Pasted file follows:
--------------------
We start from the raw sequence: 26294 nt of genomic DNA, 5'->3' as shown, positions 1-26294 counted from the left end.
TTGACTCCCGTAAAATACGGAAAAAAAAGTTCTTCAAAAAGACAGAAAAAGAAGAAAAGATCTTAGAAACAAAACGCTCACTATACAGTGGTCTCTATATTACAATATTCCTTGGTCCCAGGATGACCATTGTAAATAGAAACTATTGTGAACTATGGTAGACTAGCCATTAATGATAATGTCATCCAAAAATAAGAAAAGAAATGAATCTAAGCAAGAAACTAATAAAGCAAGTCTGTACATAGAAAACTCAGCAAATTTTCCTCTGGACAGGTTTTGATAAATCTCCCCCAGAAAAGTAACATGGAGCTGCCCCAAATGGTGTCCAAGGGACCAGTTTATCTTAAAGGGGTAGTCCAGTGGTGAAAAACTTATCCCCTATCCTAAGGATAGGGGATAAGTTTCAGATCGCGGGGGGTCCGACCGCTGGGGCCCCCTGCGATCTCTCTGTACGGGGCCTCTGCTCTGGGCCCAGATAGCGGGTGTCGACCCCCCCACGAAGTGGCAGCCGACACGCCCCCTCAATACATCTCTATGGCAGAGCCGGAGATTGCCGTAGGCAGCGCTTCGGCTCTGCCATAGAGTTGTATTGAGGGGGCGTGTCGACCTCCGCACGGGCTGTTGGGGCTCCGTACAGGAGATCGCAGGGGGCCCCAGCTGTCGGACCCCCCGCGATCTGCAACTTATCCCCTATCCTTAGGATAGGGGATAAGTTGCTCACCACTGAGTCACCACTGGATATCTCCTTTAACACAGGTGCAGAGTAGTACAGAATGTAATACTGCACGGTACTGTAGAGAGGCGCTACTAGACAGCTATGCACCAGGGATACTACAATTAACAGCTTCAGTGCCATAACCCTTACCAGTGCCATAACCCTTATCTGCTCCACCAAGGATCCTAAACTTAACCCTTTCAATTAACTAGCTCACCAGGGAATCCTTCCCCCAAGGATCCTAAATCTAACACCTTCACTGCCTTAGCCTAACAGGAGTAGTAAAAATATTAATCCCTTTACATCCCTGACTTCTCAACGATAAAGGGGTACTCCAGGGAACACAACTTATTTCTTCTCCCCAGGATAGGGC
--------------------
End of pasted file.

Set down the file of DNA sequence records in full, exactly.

We start from the raw sequence: 26294 nt of genomic DNA, 5'->3' as shown, positions 1-26294 counted from the left end.
TTGACTCCCGTAAAATACGGAAAAAAAAGTTCTTCAAAAAGACAGAAAAAGAAGAAAAGATCTTAGAAACAAAACGCTCACTATACAGTGGTCTCTATATTACAATATTCCTTGGTCCCAGGATGACCATTGTAAATAGAAACTATTGTGAACTATGGTAGACTAGCCATTAATGATAATGTCATCCAAAAATAAGAAAAGAAATGAATCTAAGCAAGAAACTAATAAAGCAAGTCTGTACATAGAAAACTCAGCAAATTTTCCTCTGGACAGGTTTTGATAAATCTCCCCCAGAAAAGTAACATGGAGCTGCCCCAAATGGTGTCCAAGGGACCAGTTTATCTTAAAGGGGTAGTCCAGTGGTGAAAAACTTATCCCCTATCCTAAGGATAGGGGATAAGTTTCAGATCGCGGGGGGTCCGACCGCTGGGGCCCCCTGCGATCTCTCTGTACGGGGCCTCTGCTCTGGGCCCAGATAGCGGGTGTCGACCCCCCCACGAAGTGGCAGCCGACACGCCCCCTCAATACATCTCTATGGCAGAGCCGGAGATTGCCGTAGGCAGCGCTTCGGCTCTGCCATAGAGTTGTATTGAGGGGGCGTGTCGACCTCCGCACGGGCTGTTGGGGCTCCGTACAGGAGATCGCAGGGGGCCCCAGCTGTCGGACCCCCCGCGATCTGCAACTTATCCCCTATCCTTAGGATAGGGGATAAGTTGCTCACCACTGAGTCACCACTGGATATCTCCTTTAACACAGGTGCAGAGTAGTACAGAATGTAATACTGCACGGTACTGTAGAGAGGCGCTACTAGACAGCTATGCACCAGGGATACTACAATTAACAGCTTCAGTGCCATAACCCTTACCAGTGCCATAACCCTTATCTGCTCCACCAAGGATCCTAAACTTAACCCTTTCAATTAACTAGCTCACCAGGGAATCCTTCCCCCAAGGATCCTAAATCTAACACCTTCACTGCCTTAGCCTAACAGGAGTAGTAAAAATATTAATCCCTTTACATCCCTGACTTCTCAACGATAAAGGGGTACTCCAGGGAACACAACTTATTTCTTCTCCCCAGGATAGGGC